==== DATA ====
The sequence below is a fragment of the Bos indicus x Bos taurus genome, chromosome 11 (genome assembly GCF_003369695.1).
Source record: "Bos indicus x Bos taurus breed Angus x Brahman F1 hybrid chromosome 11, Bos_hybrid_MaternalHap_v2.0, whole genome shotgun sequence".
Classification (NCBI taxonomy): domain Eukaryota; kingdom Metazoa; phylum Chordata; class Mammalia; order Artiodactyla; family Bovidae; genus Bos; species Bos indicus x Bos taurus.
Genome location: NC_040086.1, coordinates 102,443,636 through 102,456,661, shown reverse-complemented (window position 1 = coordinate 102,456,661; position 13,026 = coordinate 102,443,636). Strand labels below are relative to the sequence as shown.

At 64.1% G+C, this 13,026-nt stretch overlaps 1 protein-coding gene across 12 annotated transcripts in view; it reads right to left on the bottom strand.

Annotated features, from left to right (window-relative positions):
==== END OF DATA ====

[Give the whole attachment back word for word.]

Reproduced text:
The sequence below is a fragment of the Bos indicus x Bos taurus genome, chromosome 11 (genome assembly GCF_003369695.1).
Source record: "Bos indicus x Bos taurus breed Angus x Brahman F1 hybrid chromosome 11, Bos_hybrid_MaternalHap_v2.0, whole genome shotgun sequence".
Classification (NCBI taxonomy): domain Eukaryota; kingdom Metazoa; phylum Chordata; class Mammalia; order Artiodactyla; family Bovidae; genus Bos; species Bos indicus x Bos taurus.
Genome location: NC_040086.1, coordinates 102,443,636 through 102,456,661, shown reverse-complemented (window position 1 = coordinate 102,456,661; position 13,026 = coordinate 102,443,636). Strand labels below are relative to the sequence as shown.

At 64.1% G+C, this 13,026-nt stretch overlaps 1 protein-coding gene across 12 annotated transcripts in view; it reads right to left on the bottom strand.

Annotated features, from left to right (window-relative positions):